10. Bosmans JM, Kefer J, De Bruyne B, et al. Procedural, 30-day and one year outcome following CoreValve or Edwards transcatheter aortic valve implantation: results of the Belgian National Registry. Interact Cardiovasc Thorac Surg. 2011;12:762-767.
11. de Cock CC, Van Campen CM, In’t Veld JA, Visser CA. Utility and safety of prolonged temporary transvenous pacing using an active-fixation conventional lead. Pacing Clin Electrophysiol. 2003;26:1245-1248.
12. Rezq A, Basavarajaiah S, Latib A, et al. Incidence, management, and outcomes of cardiac tamponade during transcatheter aortic valve implantation: a single-center study. JACC Cardiovasc Interv. 2012;5:1264-1272.
13. Chauhan A, Grace AA, Newell SA, et al. Early complications after dual chamber versus single chamber pacemaker implantation. Pacing Clin Electrophysiol. 1994;17:2012-2015.
14. Fadahunsi OO, Olowoyeye A, Ukaigwe A, et al. Incidence, predictors, and outcomes of permanent pacemaker implantation following transcatheter aortic valve replacement: analysis from the U.S Society of Thoracic Surgeons/American College of Cardiology TVT Registry. JACC Cardiovasc Interv. 2016;9:2189-2199.
15. Mauri V, Reimann A, Stern D, et al. Predictors of permanent pacemaker implantation after transcatheter aortic valve replacement with the SAPIEN 3. JACC Cardiovasc Interv. 2016;9:2200-2209.
16. Marcantuono R, Gutsche J, Burke-Julien M, et al. Rationale, development, implementation, and initial results of a fast track protocol for transfemoral transcatheter aortic valve replacement (TAVR). Catheter Cardiovasc Interv. 2015;85:648-654.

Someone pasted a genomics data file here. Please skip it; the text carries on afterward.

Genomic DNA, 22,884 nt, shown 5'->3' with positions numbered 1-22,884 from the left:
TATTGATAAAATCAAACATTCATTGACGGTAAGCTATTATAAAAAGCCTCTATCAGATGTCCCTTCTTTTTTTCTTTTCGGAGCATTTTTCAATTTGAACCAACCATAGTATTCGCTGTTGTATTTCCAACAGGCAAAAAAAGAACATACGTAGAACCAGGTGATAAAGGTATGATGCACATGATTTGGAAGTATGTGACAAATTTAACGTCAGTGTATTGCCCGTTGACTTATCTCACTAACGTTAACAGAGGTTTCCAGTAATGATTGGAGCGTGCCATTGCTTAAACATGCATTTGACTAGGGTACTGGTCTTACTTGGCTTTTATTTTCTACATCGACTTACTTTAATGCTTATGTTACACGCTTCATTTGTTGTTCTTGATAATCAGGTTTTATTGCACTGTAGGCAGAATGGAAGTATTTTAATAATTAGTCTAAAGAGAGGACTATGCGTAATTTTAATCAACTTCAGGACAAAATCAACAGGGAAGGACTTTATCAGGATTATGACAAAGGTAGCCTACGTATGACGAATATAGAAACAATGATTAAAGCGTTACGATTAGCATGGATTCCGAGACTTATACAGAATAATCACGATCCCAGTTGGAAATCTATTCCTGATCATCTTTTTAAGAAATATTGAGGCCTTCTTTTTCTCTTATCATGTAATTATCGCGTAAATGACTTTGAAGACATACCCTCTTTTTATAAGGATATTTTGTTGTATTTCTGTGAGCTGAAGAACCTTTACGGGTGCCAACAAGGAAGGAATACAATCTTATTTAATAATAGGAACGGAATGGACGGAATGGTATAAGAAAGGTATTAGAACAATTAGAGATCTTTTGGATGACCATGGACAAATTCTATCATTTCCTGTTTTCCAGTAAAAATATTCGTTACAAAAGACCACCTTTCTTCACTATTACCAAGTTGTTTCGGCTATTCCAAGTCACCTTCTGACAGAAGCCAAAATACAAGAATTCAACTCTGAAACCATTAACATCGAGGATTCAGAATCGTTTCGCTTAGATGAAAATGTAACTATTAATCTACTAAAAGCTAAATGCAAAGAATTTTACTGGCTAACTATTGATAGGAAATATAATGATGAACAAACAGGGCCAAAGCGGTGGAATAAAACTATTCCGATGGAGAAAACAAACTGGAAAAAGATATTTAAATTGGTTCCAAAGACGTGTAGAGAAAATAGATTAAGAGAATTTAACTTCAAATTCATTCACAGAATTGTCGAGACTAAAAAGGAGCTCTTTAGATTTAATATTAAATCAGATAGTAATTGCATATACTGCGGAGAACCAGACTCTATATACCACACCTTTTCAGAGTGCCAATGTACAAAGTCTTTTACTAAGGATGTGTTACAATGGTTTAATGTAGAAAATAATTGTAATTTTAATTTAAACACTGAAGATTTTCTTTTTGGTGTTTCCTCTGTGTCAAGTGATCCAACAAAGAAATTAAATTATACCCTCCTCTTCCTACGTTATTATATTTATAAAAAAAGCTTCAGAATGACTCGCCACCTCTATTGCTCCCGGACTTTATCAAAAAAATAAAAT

17. Sager SJ, Damiujii AA, Cohen JA, et al. Transient and persistent conduction abnormalities following transcatheter aortic valve replacement with Edwards-Sapien prosthesis: a comparison between antegrade vs retrograde approaches. J Interv Card Electrophysiol. 2016;47:143-151.
18. Young Lee M, Chilakamarri Yeshwant S, Chava S, Lawrence Lustgarten D. Mechanisms of heart block after transcatheter aortic valve replacement – cardiac anatomy, clinical predictors and mechanical factors that contribute to permanent pacemaker implantation. Arrhythm Electrophysiol Rev. 2015;4:81-85.
From the 1Green Lane Cardiovascular Service, Auckland City Hospital, Auckland, New Zealand; and 2Cardiology Department, Waikato Hospital, Hamilton, New Zealand.
Funding: This study was funded by BioTrace Medical, Inc.
Disclosure: The authors have completed and returned the ICMJE Form for Disclosure of Potential Conflicts of Interest. The authors report no conflicts of interest regarding the content herein.
Manuscript submitted September 27, 2017, final version accepted October 10, 2017.
Address for correspondence: Associate Professor Mark Webster, Green Lane Cardiovascular Service, Auckland City Hospital, Private Bag 92024, Victoria St. West, Auckland 1142, New Zealand. Email: MWebster@adhb.govt.nz